And the FDA announced earlier this week that Canada had confirmed its first case of E. coli O157:H7 in a person who ate bagged spinach.
In addition to the Natural Selection recall, the four other companies citing Natural Selection as their source of spinach, are: River Ranch Fresh Foods, which operates in Salinas and El Centro, Calif.; RLB Food Distributors, based in West Caldwell, N.J.; Pacific Coast Fruit Company, based in Portland, Ore., and Triple B Corp. in Seattle.
The primary symptom of E. coli contamination in humans is diarrhea, often with bloody stools. There are an estimated 73,000 cases of infection, including 61 deaths, each year in the United States, according to CDC statistics.
For the latest E. coli updates, visit the CDC.
SOURCES: U.S. Food and Drug Administration; U.S. Centers for Disease Control and Prevention; Bloomberg Neews; Associated Press; The New York Times
Last Updated: Sept. 29, 2006
Copyright © 2006 ScoutNews, LLC. All rights reserved.
MMWR dispath Sept 26, 2006 from cdc.gov
Ongoing Multistate Outbreak of Escherichia coli serotype O157:H7 Infections Associated with Consumption of Fresh Spinach --- United States, September 2006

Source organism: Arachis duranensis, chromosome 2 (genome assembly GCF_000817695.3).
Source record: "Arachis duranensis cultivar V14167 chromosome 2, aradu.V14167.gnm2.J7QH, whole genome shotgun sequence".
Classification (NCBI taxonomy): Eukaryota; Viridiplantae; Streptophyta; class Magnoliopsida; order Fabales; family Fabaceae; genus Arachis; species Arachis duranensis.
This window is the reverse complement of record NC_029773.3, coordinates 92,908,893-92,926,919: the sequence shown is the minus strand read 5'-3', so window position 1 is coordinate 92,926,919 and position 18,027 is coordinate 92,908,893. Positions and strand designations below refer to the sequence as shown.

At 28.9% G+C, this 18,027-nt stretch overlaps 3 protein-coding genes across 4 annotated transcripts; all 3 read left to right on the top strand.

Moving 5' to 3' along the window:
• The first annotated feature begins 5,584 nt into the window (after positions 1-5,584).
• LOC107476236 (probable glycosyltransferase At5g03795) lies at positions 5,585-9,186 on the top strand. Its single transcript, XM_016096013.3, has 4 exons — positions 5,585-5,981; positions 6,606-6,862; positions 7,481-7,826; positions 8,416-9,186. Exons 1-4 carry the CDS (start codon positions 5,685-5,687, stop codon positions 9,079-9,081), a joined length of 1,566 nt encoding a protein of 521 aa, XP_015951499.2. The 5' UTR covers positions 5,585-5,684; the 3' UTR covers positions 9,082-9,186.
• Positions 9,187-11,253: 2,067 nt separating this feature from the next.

On September 13, 2006, CDC officials were alerted by epidemiologists in Wisconsin and Oregon that fresh spinach was the suspected source of small clusters of Escherichia coli serotype O157:H7 infections in those states. On the same day, New Mexico epidemiologists contacted Wisconsin and Oregon epidemiologists about a cluster of E. coli O157:H7 infections in New Mexico associated with fresh spinach consumption. Wisconsin public health officials had first reported a cluster of E. coli O157:H7 infections to CDC on September 8. On September 12, CDC PulseNet had confirmed that the E. coli O157:H7 strains from infected patients in Wisconsin had matching pulsed-field gel electrophoresis (PFGE) patterns and identified the same pattern in patient isolates from other states. This report describes the joint investigation and outbreak-control measures undertaken by state public health officials, CDC, and the Food and Drug Administration (FDA). This investigation and additional case finding are ongoing.